Stone Gardens: Jacob Battiest Jackson - 1848 -1909
In 1828 in the sleepy little community of Dahlonega, Georgia, someone discovered gold. Depending on who you want to believe, there are at least six different versions of who made the discovery, but Gold Fever gripped the region and in 1829 a full blown Gold Rush was underway within a year.
The area of Ward Creek in Lumpkin County was located smack in the middle of what is considered the ancestral "Old country" of the Cherokee Nation, but few Native Americans prospered from the discovery. I
Before gold was even discovered in the region, there was pressure on the United States for the forced removal of the Five Civilized Tribes, including the Choctaws, to the southwest part of the county. The discovery of gold along that rural country creek in 1828 certainly hastened the Indian Removal Act of 1830 and was a major prelude to the relocation of the tribe to what is now eastern Oklahoma.
That transplanting of Native Americans into what was called the Indian Territory led to the burial of a Dawes card carrying of the tribe who was instrumental in early tribal government.
A Choctaw by the name of Nol-ba-tubbee married a white woman named Betsy Jackson in what was known as Cedar County in the Indian Territory sometime before 1843. The exact number of children born to that union is unknown, but one of those was a son by the name of Jacob Battiest Jackson in 1945, who took his mother's as was the custom of some of the tribal members.
Cedar County was north of the Poteau River, and sometime during his early adult years, Jacob Jackson moved south into what was then Scullyville County.
Scullyville County encompassed most of what is now known as Leflore County, incuding the original settlement at Scullyville just north of Spiro, past the Poteau/Cavanal Mountain area and into the Ouachita's and south to Talihina.
Jackson as an adult got into politics of the Nation at a fairly early age. He worked his way through the ranks and eventually served multiple terms as the Secretary of State for the Nation under Choctaw Chiefs Wilson N. Jones, Jefferson Gardner, and Green McCurtain.
He also ran for Chief at least twice, the most notable in 1892 when a hotly contested election ended up spurring a virtual civil war among segments of the tribe.
Jackson was a a member of the National Party commonly known as the Buzzards. The Buzzards represented the full-blood conservative elements in the Choctaw Nation. His opponent was Wilson N. Jones, the incumbent sitting Chief and a member of the Progressive party, known as the Eagles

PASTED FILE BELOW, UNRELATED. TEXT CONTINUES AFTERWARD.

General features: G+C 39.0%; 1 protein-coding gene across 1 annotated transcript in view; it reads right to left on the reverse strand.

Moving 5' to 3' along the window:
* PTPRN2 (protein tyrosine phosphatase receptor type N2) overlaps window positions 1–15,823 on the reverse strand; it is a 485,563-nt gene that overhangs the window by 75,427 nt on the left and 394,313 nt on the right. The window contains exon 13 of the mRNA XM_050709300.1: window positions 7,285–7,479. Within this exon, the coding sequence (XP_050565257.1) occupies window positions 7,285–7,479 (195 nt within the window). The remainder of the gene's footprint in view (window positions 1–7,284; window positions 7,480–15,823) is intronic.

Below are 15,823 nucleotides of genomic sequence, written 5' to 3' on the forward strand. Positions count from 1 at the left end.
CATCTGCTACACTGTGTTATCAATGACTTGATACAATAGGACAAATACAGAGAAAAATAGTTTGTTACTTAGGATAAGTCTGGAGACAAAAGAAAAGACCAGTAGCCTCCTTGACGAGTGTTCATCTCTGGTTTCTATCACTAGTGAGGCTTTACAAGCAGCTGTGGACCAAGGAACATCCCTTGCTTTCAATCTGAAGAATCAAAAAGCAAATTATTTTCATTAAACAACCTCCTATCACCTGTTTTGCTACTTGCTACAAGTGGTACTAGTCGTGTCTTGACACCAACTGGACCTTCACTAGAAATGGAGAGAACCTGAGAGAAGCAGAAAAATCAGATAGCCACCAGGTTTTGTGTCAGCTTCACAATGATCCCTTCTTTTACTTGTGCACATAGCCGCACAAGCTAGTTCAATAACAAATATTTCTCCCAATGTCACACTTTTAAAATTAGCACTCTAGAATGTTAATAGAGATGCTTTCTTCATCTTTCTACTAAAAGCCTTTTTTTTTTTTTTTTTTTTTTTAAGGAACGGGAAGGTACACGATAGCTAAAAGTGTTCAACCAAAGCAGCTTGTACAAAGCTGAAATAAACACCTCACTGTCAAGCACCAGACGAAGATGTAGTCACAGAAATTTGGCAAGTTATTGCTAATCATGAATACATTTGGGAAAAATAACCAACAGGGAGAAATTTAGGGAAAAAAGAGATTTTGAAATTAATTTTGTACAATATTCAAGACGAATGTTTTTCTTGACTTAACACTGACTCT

The election was unusually bitter because whichever party won would have charge of the distribution of a per capita payment of more than $100 to every Choctaw man, woman and child.
The election was close, and there were charges of fraud on both sides. On the face of the returns Jackson seemed to be the winner but the returns were canvassed by the National Choctaw council, staffed by men favorable to Jones.
On September 11, four members of National Party killed four members of the Progressive party near Wilburton, touching off a fervor that resulted in a standoff near McAlester between US Indian Agent Leo Bennett, Lighthorse Police and federal troops and fifty armed Jones supporters.
Jones prevailed in the "election" and remained Chief until 1894 when he was defeated by Jefferson Gardner. Jackson served as Secretary of State under gardener and his eventual successor, Mountain Green.
Jacob Battiest Jackson ran for Principal Chief one last time in 1900, losing that election to Gilbert W. Dukes.
Jackson had married three times in his life, and had a daughter, Levicy with his first wife. Leviciy died in 1886. Jackson married a wealthy widow by the name of Sina Whistler at the turn of the century and lived out his remaining years in Shady Point.
Jackson died May 17, 1909 in Shady Point and his obituary in the Poteau Weekly Sun reas as follows:
"Jacob Jackson died at his home in Shady Point last Monday, May 17, and was buried by the Masons, of which organization he was a member. Mr. Jackson was a full blood Choctaw, and much interested in the welfare of his tribe. Mr. Jackson graduated with honors from the University of Virginia. He was politically involved in their affairs, and ran for Governor of the Choctaw Nation twice. He was elected fairly in one election, but his opponent managed to overturn the results and claim the office. Jacob Jackson attended conferences with President Cleveland representing his tribe."
Jackson was laid to rest in the Shady Point Cemetery. His plot marked by a plain stone marker added several years after his death, adjoins the marked grave of Madine Mixon immediately on the south and is the third in a row of Mixon graves extending northward from it.
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